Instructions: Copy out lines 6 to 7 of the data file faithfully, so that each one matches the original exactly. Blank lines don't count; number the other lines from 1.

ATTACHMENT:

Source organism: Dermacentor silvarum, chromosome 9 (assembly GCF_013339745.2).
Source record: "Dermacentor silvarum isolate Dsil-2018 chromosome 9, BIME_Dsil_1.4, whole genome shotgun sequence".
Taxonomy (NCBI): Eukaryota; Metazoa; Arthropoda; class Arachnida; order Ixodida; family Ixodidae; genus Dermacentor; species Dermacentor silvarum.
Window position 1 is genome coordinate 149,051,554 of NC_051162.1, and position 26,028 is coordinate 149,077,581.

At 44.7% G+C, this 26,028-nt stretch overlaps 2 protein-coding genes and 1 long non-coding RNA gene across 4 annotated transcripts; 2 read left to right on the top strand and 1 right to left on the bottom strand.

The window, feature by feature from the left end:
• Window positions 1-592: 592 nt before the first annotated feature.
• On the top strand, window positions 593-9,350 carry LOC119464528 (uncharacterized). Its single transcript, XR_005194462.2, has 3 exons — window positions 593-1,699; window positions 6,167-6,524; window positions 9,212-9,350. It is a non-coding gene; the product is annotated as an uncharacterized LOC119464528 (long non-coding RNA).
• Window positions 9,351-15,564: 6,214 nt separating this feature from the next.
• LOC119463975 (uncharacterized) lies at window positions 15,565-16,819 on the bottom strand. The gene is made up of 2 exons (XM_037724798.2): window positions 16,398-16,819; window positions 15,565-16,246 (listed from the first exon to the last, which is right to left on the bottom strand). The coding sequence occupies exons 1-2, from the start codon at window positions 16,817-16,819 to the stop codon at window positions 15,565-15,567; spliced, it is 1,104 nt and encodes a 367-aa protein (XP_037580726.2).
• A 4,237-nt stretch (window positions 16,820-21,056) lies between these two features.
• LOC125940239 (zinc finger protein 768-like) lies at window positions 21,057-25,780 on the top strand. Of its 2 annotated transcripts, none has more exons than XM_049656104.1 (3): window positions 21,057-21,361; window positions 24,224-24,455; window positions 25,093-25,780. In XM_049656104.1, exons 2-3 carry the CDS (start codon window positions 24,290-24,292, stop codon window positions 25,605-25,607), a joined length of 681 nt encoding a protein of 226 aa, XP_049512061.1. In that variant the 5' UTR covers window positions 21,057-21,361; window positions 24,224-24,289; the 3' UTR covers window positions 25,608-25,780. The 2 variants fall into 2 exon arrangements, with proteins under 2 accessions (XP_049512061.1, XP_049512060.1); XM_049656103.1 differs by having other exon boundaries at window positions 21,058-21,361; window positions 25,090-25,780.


The window, feature by feature from the left end:
• Window positions 1-592: 592 nt before the first annotated feature.